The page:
• Recognise there’s no silver bullet as each place is different – design for your local issue, using mobility data, surveys and panels. Dedicate routes for safe, direct and attractive cycling opportunities in a network.
  • Take bold decisions and put cyclists first. With the current dominance of the car in most of the world’s urban environments, you cannot expect more people than the occasional thrill seeker to get on two wheels. In the Netherlands – and metropolitan areas around the world – there are a many examples that show how less space and speed for the car can help facilitate more sustainable and social traffic modes.
  • Share the knowledge and experience you gain. Multimodal, sustainable transport requires collaboration of many different parties. Ensure the entrance barriers for more sustainable policy and design choices for other developers, councillors, consultants or civil servant are lower by sharing what you learn.

The bicycle+train combination will either involve parking the bicycle at the train station, or taking it along, folded or otherwise. To make the journey a success, a good connection between the two modes is essential. So if we want users to experience bicycle and train as one it is very important that they can expect enough parking space at the station. Therefore, in the Netherlands hundreds of millions are invested in bicycle parking spots at stations. Besides good parking, ensure that the last few meters of the first mile include clear wayfinding and direct, well-lit routing to the platorm. An integrated ticketing system also leads to more users.


Let’s look at the last mile

Then, there’s the last leg to the final destination. Due to the typically higher densities at the destination station, the last mile is usually shorter than the first mile. The feeding area can however increase greatly by offering shared bicycles – assuming cycling infrastructure is in place. The Dutch station-bound ‘OV-fiets‘ has made the train journey more attractive as it connects better to the final destination. In addition, new dockless shared bicycle systems attracted other, new users, as a study in Delft showed. People travel from door-to-door, not from station-to-station. The last mile is not only covered by the bicycle, but (especially amongst younger people) by e-moped or e-scooters. Sharing schemes might decrease the use of local transit systems like the bus, yet the bicycle-train combination also decreases car (and taxi) use. More generally, bike sharing schemes can decrease car use with shares up to 20% in Australia, for instance.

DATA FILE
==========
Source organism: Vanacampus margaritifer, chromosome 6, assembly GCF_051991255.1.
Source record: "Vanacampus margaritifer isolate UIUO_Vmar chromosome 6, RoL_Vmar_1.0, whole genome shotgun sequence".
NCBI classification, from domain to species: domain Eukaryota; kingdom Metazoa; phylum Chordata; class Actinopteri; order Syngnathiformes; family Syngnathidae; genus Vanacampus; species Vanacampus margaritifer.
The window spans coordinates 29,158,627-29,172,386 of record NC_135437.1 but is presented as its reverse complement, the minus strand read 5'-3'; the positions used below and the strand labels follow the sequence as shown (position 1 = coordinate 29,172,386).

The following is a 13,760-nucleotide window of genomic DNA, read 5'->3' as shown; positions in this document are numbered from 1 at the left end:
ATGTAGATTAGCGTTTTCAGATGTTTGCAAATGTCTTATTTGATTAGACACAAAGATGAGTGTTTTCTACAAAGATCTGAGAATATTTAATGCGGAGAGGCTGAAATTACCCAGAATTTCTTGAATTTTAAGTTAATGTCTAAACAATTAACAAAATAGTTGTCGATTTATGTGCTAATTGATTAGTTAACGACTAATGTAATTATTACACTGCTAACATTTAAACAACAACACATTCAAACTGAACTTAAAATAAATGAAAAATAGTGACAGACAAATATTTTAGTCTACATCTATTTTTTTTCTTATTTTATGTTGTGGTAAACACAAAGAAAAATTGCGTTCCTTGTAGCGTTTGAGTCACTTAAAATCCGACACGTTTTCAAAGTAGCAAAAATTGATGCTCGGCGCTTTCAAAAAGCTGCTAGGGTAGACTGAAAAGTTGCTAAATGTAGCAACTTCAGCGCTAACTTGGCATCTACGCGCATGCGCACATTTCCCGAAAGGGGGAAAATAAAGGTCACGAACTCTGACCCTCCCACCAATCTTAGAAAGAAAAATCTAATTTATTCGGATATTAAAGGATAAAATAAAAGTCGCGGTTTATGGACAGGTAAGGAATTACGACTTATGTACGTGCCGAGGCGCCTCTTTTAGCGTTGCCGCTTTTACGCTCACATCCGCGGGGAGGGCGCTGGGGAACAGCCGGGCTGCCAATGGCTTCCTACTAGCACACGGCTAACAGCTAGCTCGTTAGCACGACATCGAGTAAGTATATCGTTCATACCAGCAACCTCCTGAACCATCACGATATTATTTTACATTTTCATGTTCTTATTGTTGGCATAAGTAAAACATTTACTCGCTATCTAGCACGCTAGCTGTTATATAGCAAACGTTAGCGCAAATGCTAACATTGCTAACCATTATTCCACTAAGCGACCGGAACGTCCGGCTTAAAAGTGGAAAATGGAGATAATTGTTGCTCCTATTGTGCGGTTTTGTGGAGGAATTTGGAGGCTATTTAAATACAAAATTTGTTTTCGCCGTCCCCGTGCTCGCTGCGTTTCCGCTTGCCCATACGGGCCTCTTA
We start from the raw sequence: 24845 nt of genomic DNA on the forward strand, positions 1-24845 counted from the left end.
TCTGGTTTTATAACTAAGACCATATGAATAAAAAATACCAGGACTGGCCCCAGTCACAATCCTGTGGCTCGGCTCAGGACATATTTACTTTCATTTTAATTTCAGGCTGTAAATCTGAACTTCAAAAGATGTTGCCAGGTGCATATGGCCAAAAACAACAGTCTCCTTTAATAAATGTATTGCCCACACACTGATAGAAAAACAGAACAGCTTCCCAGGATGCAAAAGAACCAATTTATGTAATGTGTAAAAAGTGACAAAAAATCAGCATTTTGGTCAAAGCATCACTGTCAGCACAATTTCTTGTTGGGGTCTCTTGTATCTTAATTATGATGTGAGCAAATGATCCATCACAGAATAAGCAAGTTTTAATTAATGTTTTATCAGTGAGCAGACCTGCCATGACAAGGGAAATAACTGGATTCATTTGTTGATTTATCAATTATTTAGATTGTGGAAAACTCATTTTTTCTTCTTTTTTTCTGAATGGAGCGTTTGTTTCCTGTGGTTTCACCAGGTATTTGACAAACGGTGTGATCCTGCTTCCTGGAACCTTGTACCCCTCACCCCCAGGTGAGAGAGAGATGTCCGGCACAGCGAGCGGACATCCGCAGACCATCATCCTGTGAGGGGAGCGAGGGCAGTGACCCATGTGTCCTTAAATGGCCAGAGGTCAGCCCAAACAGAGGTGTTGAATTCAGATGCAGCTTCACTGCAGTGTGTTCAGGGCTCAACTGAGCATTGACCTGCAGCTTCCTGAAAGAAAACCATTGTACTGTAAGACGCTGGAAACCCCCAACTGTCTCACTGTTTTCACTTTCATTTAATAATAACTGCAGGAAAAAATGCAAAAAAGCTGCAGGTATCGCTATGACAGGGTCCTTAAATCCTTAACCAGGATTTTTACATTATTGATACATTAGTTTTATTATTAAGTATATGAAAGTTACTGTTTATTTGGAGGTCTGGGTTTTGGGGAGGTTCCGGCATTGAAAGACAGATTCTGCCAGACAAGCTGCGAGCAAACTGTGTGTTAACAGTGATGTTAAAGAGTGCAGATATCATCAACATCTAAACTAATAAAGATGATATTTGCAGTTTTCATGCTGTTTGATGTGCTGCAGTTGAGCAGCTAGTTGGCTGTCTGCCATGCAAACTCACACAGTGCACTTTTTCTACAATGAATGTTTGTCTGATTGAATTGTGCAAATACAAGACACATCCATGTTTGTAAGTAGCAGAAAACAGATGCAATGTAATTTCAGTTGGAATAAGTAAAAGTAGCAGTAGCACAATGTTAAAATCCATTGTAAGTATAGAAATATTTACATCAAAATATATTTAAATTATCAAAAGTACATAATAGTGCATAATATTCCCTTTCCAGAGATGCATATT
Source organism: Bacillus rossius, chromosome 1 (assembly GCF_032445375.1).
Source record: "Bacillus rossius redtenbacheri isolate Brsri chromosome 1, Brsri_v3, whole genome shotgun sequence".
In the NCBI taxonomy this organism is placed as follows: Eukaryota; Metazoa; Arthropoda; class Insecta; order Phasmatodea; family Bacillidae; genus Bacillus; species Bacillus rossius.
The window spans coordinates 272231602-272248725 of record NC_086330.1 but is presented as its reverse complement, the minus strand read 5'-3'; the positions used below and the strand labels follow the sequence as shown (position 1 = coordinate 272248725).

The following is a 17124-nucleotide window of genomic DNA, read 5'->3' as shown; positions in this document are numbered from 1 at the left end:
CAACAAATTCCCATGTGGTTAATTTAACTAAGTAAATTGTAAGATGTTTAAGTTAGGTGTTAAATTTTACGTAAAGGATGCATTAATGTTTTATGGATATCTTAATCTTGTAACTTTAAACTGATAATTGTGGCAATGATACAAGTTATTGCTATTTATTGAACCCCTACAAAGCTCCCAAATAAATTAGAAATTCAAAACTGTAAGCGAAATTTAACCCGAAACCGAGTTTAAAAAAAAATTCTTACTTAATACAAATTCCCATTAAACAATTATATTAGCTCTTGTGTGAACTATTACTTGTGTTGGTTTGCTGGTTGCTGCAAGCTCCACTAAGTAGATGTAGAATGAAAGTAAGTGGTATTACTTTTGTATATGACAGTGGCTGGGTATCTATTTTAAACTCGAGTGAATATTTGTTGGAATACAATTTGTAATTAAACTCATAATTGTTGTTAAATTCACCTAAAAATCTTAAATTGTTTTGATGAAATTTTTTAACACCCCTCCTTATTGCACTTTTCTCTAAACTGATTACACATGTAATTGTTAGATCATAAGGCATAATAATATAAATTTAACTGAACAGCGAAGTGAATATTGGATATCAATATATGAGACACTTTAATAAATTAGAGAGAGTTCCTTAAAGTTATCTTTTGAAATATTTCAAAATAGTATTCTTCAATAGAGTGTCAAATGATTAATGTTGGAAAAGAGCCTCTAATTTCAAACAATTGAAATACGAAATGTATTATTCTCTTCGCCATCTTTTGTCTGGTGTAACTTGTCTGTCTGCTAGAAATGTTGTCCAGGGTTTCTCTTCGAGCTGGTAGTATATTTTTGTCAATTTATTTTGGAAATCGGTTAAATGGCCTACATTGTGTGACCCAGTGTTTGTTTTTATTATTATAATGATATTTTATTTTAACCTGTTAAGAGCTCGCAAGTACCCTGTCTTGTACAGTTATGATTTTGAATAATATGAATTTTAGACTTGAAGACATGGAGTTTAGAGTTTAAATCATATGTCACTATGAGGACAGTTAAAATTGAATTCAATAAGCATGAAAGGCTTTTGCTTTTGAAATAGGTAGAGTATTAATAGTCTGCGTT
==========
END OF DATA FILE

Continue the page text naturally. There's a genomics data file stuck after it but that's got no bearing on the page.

Take it from there: what’s next?

We’ve shared some thoughts and tips on seizing the opportunity of the bicycle+train mode, from our Dutch perspective. In this recent field of research however, there is still much to learn, do and share. We’ve limited our scope to the bicycle and train, but there are many opportunities to include other forms of public transport, including Bus Rapid Transit (BRT), light rail and metro systems. With an increasing interest for bundling transit routes into high frequent corridors (with benefits accordingly, as explained in this video), the importance of a well-organised network of feeder routes to stations is evident.

With 40 factors affecting the use of the combined bicycle+transit mode, it is not easy and won’t happen overnight, but the benefits are so evident, that it is better to start today than tomorrow to make your city bicycle+train ready!


This blog is based on a Dutch blog series written by four authors. About them:

Joeri van Mil works at AT Osborne, a Dutch consultancy firm specialized in mobility and infrastructure. Joeri mainly works in the policy stage of projects. He graduated at the University of Amsterdam in urban planning (BSc) and at Delft University of Technology in Transport, Infrastructure and Logistics (MSc).

Jerom Marseille works at AT Osborne, a Dutch consultancy firm. He works on spatial development projects with an integral point of view, including themes like mobility, climate adaptation and housing. Jerom graduated from Wageningen University with a thesis focussed on the first mile.

Tessa Leferink works at Dutch engineering consultants Witteveen+Bos, on projects where space and sustainable mobility intersect, including station area and urban development and cycle route design. She has gained experience as a traffic engineer both in and outside the Netherlands.

Niels van Oort is co-director of the Smart Public Transport Lab of Delft University of Technology and is involved in research and training with regard to the expected usage and planning of the combined bicycle+transit mode. Find related research via: